Expert advice: the late-night levy

Look out for the levy, warns John Gaunt of licensing solicitors John Gaunt & Partners

The late-night levy, which became law on October 31, can be adopted by any licensing authority, thereby enabling it to charge a levy on premises licensed to sell (and not just those which actually sell) alcohol in the late-night economy. It is intended, in part, to assist with the costs of policing.

If adopted, it applies to all premises affected throughout the whole of the local authority’s area. The amount of the levy is prescribed nationally and is based on rateable value bands. However, it is within the discretion of local authorities whether to charge businesses that are entitled to trade late. It will be for the local authority to decide the period during which the levy applies between midnight and 6am. Where, for example, they determine that the levy would apply to premises licensed to operate beyond midnight, then, subject to limited exemptions and discounts, all premises licensed beyond this time would be caught.

The requirement for the levy is likely to arise out of discussions with the police locally – or at their instigation. Once it is thought necessary or advisable to introduce the levy, the local authority must issue a consultation. All premises likely to be affected must be consulted and it is very important at this stage that, if affected, you make your opinion known. The final decision must be signed off by the full council.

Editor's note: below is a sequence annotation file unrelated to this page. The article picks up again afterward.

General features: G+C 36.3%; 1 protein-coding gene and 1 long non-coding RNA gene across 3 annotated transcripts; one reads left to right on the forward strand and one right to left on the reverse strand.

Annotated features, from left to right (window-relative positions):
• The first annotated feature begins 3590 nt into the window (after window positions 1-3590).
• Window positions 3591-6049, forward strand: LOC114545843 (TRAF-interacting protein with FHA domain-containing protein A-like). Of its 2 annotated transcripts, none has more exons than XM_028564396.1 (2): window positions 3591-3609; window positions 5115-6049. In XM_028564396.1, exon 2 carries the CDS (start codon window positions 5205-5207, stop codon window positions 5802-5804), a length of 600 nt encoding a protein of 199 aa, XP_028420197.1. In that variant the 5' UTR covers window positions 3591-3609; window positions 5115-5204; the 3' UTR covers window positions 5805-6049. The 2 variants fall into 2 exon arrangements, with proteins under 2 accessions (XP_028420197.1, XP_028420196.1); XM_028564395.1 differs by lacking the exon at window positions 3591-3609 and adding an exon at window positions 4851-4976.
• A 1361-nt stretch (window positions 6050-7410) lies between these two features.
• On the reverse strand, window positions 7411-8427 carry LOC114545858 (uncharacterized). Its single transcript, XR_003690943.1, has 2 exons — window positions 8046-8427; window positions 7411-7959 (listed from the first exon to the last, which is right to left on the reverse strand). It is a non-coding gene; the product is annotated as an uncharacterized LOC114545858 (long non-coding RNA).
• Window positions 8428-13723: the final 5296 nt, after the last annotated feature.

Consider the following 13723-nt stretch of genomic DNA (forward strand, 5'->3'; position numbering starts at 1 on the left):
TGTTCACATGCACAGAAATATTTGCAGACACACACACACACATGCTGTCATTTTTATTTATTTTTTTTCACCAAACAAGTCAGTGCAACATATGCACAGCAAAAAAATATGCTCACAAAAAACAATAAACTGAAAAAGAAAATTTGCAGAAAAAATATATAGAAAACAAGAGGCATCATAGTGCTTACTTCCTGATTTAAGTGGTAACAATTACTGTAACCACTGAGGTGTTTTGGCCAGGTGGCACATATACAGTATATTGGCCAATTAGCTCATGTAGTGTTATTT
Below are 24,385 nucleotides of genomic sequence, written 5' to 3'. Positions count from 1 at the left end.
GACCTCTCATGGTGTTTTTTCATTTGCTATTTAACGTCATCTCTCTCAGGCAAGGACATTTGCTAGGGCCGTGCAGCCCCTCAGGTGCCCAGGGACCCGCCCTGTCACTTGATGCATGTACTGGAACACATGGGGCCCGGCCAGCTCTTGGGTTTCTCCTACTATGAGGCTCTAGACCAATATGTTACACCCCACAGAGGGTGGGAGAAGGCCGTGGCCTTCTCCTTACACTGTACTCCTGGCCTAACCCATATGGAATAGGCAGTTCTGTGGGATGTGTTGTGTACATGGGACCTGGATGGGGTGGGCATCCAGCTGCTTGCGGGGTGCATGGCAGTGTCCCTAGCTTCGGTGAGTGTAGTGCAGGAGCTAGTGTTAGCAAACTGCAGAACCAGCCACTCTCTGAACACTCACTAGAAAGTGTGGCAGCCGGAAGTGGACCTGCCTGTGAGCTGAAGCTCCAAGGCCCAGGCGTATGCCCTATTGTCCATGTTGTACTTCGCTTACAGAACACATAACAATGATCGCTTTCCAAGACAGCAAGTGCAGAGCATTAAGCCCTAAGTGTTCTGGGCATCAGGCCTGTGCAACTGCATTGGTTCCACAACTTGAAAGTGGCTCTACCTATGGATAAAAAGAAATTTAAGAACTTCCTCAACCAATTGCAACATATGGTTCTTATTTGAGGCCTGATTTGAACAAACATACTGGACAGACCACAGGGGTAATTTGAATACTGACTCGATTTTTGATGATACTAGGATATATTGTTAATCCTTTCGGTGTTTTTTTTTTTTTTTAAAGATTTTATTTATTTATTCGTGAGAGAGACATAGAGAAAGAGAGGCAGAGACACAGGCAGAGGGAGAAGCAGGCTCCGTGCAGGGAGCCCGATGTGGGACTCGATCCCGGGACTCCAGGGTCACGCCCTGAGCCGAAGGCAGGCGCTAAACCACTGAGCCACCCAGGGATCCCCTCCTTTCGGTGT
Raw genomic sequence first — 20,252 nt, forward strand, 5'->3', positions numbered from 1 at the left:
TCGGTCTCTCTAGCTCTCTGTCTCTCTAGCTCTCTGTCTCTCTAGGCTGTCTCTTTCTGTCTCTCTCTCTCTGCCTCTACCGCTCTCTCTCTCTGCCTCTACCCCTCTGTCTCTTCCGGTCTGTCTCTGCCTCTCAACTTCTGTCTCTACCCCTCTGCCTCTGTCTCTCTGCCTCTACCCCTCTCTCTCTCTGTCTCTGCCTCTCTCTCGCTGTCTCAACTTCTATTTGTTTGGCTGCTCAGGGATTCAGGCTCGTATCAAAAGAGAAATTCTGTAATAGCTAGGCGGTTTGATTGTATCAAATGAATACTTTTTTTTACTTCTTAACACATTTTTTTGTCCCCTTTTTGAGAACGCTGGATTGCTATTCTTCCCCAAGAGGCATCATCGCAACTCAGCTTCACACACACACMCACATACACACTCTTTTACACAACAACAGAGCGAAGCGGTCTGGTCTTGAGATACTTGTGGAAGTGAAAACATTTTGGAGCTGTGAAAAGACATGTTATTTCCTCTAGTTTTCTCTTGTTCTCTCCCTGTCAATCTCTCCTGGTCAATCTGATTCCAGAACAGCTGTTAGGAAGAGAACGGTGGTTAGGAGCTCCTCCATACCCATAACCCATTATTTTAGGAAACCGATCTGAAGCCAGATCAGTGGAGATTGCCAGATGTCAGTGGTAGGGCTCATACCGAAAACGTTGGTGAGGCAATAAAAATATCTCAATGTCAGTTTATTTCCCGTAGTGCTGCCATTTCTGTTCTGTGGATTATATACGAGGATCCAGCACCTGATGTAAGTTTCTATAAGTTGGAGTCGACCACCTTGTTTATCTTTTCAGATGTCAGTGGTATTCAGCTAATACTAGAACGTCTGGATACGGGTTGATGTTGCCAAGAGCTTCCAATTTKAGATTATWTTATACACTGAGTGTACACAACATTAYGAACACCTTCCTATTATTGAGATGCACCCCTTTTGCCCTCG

If you are affected, you will need to make a commercial decision as to whether you wish to continue with your existing entitlement to trade or whether you will amend the terms of your current licence to take you out of the ambit of the charge. You are likely to have a two-month window of opportunity to do so and, if you apply to reduce your trading hours within this period, no fee for the variation application will be payable to the council.

Once adopted, the levy will apply indefinitely until such time as the council decides to cease it. Temporary event notices and trading over New Year’s Eve will not trigger the imposition of the levy per se.

The local authority can – in its discretion – choose to exempt certain categories of premises specified by the government, but these categories are very limited and are unlikely to apply to readers of this magazine. Similarly, the local authority has the discretion to allow reductions in the amount payable under the levy up to a maximum of 30 per cent for premises which participate in other “business-led best practice schemes”.

Revenue raised from the levy will be split between the licensing authority and the police, but the authority must pay over at least 70 per cent of the net levy to the police. There is no regulation as to how the police must spend their share of the revenues raised – they need not actually apply it to assisting with the policing the late night-economy!

So, keep your ear to the ground and seek immediate advice the moment you hear of a proposal to adopt the levy.

Originally published in the December 2012 edition of Bar magazine.

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